[Phoenix] is an engineer by training, game-coder by avocation, and a teacher for all the right reasons. She’s led a number of great workshops around the intersection of art and technology: from physical controllers for self-coded games to interactive music synthesis devices disguised as room-sized geodesic domes. And she is the founder of the Code Liberation Foundation, a foundation aimed at teaching women technology through game coding. On one hand, she’s a hacker, but on the other she’s got her eyes on a larger social goal.
Our 2014 adventures were so much fun that it drove us to create our own hacking challenge in 2015 to cobble together a <$100 HF SSB transceiver (made in the USA for extra budget pressure), an ad-hoc antenna system, put this on the air, and make an out-of-state contact before the end of Hamvention using only parts and gear found at Hamvention. There’s no time to study manuals, antennas, EM theory, or vacuum tube circuitry. All you have are your whits, some basic tools, and all the Waffle House you can eat. But you have one thing on your side, the world’s largest collection of surplus electronics and radio junk in one place at one time. Can it be done?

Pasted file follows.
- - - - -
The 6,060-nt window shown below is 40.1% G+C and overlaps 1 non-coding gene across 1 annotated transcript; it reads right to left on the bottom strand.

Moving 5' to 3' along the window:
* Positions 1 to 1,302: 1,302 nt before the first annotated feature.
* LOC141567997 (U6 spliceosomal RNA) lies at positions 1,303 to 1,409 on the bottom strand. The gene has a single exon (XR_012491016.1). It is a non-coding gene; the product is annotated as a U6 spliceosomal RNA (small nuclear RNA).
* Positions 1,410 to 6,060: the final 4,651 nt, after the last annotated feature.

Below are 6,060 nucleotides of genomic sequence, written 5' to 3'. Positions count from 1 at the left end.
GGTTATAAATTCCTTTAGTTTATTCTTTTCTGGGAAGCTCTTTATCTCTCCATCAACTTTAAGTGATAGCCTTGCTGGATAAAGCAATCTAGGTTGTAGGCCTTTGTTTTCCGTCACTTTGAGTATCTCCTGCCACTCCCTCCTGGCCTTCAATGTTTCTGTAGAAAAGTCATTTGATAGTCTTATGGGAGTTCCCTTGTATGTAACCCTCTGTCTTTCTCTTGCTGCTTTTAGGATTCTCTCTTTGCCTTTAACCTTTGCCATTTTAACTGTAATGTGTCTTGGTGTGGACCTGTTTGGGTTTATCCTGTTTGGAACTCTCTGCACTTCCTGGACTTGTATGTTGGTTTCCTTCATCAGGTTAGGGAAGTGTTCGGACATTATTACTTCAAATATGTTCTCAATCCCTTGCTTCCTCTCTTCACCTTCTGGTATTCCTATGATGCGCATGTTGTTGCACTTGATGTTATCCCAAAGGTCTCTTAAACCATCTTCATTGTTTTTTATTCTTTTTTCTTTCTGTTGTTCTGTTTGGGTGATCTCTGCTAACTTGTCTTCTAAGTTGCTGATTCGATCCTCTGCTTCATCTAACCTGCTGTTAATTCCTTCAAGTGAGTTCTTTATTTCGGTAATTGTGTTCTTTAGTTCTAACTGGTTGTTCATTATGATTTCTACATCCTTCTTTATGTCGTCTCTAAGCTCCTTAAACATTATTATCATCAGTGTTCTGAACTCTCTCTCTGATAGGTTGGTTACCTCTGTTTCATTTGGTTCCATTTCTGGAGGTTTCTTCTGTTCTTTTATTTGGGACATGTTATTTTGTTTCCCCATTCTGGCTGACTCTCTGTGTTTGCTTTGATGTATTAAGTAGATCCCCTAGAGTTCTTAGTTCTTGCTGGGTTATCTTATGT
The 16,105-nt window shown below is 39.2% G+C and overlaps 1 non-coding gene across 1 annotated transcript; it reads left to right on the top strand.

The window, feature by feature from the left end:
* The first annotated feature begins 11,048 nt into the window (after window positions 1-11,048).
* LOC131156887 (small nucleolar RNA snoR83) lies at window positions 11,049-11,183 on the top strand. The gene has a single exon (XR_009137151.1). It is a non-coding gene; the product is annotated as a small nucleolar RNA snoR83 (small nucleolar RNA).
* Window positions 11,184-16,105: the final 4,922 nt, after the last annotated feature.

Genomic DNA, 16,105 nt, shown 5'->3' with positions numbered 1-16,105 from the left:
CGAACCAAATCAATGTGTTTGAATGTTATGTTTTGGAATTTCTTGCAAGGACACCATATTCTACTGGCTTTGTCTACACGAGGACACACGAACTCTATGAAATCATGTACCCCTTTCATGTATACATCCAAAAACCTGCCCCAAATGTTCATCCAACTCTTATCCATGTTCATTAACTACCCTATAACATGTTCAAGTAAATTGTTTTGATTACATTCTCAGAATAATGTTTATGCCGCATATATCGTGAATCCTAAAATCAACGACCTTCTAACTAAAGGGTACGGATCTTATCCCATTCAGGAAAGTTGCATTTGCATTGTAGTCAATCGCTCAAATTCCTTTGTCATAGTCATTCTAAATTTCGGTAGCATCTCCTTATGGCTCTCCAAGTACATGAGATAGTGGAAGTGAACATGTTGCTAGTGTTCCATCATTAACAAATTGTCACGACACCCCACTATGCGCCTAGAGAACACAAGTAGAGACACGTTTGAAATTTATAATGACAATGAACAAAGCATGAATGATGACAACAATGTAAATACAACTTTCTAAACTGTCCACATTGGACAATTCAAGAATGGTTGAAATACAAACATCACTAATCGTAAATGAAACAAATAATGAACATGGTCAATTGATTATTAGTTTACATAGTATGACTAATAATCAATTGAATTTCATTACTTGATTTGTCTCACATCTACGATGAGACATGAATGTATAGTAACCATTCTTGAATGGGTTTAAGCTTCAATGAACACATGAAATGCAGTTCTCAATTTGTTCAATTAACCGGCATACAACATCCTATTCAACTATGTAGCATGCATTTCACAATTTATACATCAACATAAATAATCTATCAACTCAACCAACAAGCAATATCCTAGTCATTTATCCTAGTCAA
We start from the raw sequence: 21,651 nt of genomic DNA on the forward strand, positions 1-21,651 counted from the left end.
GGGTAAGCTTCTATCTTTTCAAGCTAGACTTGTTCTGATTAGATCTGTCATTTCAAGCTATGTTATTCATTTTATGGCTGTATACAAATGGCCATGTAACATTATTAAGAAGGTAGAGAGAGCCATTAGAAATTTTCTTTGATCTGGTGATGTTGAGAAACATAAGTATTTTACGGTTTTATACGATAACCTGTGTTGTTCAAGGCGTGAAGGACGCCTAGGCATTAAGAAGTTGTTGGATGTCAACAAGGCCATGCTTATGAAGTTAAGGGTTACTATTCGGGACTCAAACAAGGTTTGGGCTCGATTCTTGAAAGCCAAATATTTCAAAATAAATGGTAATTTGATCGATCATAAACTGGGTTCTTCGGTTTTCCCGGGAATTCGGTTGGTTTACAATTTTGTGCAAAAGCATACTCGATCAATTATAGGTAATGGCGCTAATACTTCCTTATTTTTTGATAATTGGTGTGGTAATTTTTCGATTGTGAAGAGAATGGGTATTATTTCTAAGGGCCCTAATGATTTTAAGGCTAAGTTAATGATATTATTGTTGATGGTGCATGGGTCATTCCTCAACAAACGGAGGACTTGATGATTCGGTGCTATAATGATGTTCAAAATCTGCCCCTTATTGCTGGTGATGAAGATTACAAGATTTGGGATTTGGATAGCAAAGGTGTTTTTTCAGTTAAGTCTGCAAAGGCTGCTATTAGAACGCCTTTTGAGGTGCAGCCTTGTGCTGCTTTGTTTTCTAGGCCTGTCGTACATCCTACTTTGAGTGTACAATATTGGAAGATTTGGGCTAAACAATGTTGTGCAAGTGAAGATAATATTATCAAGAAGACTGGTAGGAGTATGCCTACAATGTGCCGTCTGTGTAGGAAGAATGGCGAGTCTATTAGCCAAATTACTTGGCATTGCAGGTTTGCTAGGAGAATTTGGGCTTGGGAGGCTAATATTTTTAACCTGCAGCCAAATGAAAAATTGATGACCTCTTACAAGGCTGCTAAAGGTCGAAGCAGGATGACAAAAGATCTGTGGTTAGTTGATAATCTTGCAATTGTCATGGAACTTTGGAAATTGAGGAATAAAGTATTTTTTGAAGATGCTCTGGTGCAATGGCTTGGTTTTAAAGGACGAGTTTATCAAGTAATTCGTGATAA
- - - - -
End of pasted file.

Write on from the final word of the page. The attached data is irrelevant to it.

If you’ve read through the comments on Hackaday, you’ve doubtless felt the fires of one of our classic flame-wars. Any project done with a 32-bit chip could have been done on something smaller and cheaper, if only the developer weren’t so lazy. And any project that’s squeezes the last cycles of performance out of an 8-bit processor could have been done faster and more appropriately with a 32-bit chip.